The financial gap is even worse for nonprofits serving marginalized communities, like MOCA. The 20 largest mainstream US arts organizations have a median budget of $61 million, while the 20 largest serving communities of color have a median budget of $3.8 million, according to DeVos Institute research from 2015.
“Organizations serving communities of color, have, for decades, struggled to gain the same level of support from regional and national philanthropies as their ‘mainstream’ or ‘white’ counterparts,” Egan says.
Between March and May of this year, the DeVos Institute performed more than 400 free assessments of arts organizations across the country. Egan says that as venues stay closed or have only limited activity, the financial inequality between a small number of national organizations and everyone else has only become worse, especially for institutions serving Black, Asian, Hispanic and indigenous communities.
A drop in the bucket
The US arts sector did receive government assistance through the stimulus bill known as the CARES Act. The legislation allocated a combined $115 million to the grant-making National Endowment for the Arts and the National Endowment for Humanities. The sector also received $1.8 billion in loans through the Paycheck Protection Plan (PPP). However, the assistance came to just a fraction of the $9.1 billion in estimated losses to arts organizations between March and July of this year, according to Americans for the Arts, a nonprofit based in Washington.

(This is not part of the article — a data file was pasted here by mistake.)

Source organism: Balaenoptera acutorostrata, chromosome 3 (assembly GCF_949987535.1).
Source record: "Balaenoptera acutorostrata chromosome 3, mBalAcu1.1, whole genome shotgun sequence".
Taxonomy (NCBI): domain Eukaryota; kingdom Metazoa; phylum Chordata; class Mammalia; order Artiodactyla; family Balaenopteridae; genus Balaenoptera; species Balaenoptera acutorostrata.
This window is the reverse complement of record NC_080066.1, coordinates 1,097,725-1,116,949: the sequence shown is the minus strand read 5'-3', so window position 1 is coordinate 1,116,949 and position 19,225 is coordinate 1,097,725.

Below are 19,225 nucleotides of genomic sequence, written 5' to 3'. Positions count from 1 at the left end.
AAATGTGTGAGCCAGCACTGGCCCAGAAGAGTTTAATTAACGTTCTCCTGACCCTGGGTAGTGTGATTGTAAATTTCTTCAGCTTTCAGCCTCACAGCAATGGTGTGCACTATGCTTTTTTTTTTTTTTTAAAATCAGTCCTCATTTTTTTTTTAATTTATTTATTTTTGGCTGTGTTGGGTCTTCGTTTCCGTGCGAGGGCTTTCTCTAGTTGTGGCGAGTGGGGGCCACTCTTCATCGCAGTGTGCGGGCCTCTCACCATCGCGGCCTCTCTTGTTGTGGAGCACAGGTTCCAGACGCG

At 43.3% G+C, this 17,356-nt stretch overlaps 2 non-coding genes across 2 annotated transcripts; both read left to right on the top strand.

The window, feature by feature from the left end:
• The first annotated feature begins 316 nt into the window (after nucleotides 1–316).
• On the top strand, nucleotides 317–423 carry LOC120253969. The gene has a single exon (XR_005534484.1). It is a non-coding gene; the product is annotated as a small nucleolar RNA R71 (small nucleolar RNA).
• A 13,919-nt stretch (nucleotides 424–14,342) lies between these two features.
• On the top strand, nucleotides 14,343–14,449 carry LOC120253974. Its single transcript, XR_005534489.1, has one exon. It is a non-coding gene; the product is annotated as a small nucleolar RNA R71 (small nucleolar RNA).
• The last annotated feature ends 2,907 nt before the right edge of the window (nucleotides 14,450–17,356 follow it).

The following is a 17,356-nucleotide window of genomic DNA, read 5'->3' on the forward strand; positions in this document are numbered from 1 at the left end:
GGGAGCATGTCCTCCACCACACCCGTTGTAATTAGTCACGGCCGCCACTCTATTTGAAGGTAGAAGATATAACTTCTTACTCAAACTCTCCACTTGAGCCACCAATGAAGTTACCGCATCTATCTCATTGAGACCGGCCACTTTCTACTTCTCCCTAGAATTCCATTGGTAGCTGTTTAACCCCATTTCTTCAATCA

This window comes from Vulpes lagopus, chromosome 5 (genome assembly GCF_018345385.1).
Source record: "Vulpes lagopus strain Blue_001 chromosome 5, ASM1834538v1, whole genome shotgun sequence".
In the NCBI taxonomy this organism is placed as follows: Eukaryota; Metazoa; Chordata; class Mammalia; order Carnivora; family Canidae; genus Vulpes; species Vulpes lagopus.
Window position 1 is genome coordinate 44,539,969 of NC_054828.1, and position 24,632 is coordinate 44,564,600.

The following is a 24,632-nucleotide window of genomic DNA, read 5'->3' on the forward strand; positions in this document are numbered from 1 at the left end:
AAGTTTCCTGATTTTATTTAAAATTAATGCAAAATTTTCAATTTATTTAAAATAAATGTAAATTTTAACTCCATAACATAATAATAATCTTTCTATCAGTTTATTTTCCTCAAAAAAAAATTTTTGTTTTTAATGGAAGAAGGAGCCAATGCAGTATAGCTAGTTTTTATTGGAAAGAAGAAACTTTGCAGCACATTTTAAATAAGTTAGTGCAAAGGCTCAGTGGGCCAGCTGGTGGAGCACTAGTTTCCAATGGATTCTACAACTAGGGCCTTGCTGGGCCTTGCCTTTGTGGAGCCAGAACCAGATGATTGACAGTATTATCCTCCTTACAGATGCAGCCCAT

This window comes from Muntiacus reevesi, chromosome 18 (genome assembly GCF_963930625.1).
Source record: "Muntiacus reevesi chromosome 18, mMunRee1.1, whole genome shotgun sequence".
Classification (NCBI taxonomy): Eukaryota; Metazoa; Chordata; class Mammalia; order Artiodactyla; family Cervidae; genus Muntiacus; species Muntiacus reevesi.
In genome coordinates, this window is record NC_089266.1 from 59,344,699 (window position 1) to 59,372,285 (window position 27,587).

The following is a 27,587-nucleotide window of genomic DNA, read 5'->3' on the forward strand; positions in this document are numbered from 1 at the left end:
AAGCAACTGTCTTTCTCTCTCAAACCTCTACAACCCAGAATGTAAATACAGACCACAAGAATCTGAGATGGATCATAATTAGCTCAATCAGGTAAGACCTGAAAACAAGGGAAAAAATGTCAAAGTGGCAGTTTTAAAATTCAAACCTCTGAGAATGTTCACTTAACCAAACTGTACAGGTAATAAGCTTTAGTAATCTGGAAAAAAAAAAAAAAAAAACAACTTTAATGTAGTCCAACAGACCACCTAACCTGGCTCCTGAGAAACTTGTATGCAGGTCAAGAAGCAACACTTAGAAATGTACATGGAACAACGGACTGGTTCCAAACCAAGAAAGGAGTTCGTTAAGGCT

In New York City alone, the loss to operating revenues across roughly 800 arts organizations between March and early May of this year was estimated at $525 million, according to SMU DataArts.